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Vitamin-D

Vitamin D

Vitamin D deficiency is a worldwide pandemic and is associated with chronic fatigue, fibromyalgia, autoimmune, cardiovascular and oncological diseases.

Vitamin D, or calciferol, is produced in the skin when it is exposed to the sun.

It is important that you understand that calciferol is practically non-existent in food: it is produced by an organ in our organism and its action intervenes in more than two hundred functions in each of our cells, calciferol is being understood, and reclassified, not as a vitamin but as a hormone.

Vitamin D action
It is true and known since the thirties of the century. XX that vitamin D participates in the absorption and metabolism of calcium and in bone calcification.
In the musculoskeletal system, vitamin D deficiency results in a lack of correct calcium supply to the bones, which is at the origin of two diseases: rickets in childhood and osteomalacia in adulthood.

However, research and scientific production in recent years has been showing and widely stating that vitamin D plays a fundamentally important role in maintaining the balanced functioning of the immune system.
Vitamin D deficiency is associated with autoimmune diseases, cardiovascular, neurological, psychic and cognitive, various types of cancer, namely breast, prostate and colon, musculoskeletal pain, chronic fatigue and fibromyalgia.

Maintaining a correct blood level of vitamin D depends on the amount of solar radiation to which the skin is exposed.
Modern urban life is responsible for a widespread vitamin D deficit, with very serious consequences for human health.

Recently it was discovered that there are people with certain genetic profiles that condition the metabolism of vitamin D, from its absorption to the processes of cellular activation and absorption. These may have very low levels of vitamin D and require medical intervention for their therapeutic correction.

If I don’t produce the necessary amount of vitamin D, what can I start to feel?
The most frequent symptom of vitamin D deficiency is prolonged fatigue, with no clear cause or apparent reason.
This is followed by joint and muscle pain, lack of strength and musculoskeletal resistance, which cannot be explained by professional effort or lifestyle and which are not part of any more usual clinical picture.
Changes in sleep quality and depression may also appear.

Am I at risk for vitamin D deficiency?
To this question Dr. Michael Holick, physician, researcher and author with recognized authority in the medical and scientific community on vitamin D, writes in his book ” The Vitamin D Solution ” on page 145:

Tick the statements that apply to you
– Rarely I go out when it’s sunny.
– I use sunscreen and protect my skin when I’m exposed to the sun, especially during the summer months or when I’m outside in the middle of the day.
– Normally, my wardrobe covers most of my skin, including that of the arms and legs.
– I live at 35 degrees latitude above the northern hemisphere.
– I live at 35 degrees of latitude below the southern hemisphere.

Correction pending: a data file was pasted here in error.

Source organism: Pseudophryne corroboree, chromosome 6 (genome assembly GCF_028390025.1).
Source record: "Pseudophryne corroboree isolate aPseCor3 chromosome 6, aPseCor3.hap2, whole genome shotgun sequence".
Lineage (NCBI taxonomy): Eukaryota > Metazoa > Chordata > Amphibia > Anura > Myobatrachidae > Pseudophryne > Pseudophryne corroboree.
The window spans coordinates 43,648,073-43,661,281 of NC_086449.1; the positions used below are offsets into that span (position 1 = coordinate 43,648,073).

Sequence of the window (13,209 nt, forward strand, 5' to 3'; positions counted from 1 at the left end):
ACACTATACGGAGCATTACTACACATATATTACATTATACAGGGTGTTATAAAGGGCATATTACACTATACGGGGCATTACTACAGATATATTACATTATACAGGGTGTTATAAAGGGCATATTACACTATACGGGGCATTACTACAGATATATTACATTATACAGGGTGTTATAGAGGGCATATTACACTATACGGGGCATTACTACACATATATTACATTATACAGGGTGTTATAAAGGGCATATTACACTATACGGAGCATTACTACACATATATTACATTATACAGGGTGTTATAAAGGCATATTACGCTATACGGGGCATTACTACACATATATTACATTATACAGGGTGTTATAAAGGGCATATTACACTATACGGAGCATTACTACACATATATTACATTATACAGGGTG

– I do not take any multivitamins along with the daily vitamin D supplement.
– I do not take any separate daily vitamin D supplements.
– I don’t eat fatty fish (salmon, mackerel, herring, sardines) two to three days a week.
– I don’t eat a lot of mushrooms.
– I drink less than 10 glasses of milk or orange juice a day.
– I have brown skin or am of African or Hispanic descent.
– I am over 60 years old.
– I’m under 20.
– I am overweight and have a considerable amount of fat.
– When I press firmly on my sternum with my thumb or forefinger, it hurts.
– When I press firmly on my shins, I feel pain.
– I feel that I have less energy and muscle strength than I should.
– I take antidepressants or medication for AIDS.
– I take glucocorticoids.
– I have celiac disease.
– I have an intestinal disease.
– I had gastric bypass surgery.

If you checked any of these phrases, then you have a high probability of suffering from vitamin D deficiency”.

To find out your blood level of vitamin D, you should have a blood test.

If I don’t get enough sun, what should I do to be healthier and more vital?
All people with a modern urban life, whose workplace is indoors, who move around in cars, who exercise in gyms, and, in a word, do not expose their skin to the sun, whatever the type of geographic region or climate where they live, should take a vitamin D supplement in the amount of 2,000 IU per day.

If you have your vitamin D blood level measured and it is low, you can take a higher dose for a few weeks.

Warnings about taking vitamin D
Vitamin D is fat-soluble, meaning that it easily binds to cellular structures and is not easily eliminated. For this reason, taking vitamin D can lead to intoxication.

The Recommended Daily Allowance (RDA) is 400 IU (International Units) for adults. However, well-informed researchers disagree and consider this figure to be completely out of date from a scientific point of view.

The recommended dose will be from 2,000 IU to 10,000 IU depending on several factors, from the geographical area where you live, the time of year and the color of your skin.

According to Dr. Michael Holick, in healthy individuals, taking 10,000 IU of the vitamin per day starts to have a risk of toxicity after half a year. ( The Vitamin D Solution )

Higher doses should always be taken under medical supervision.

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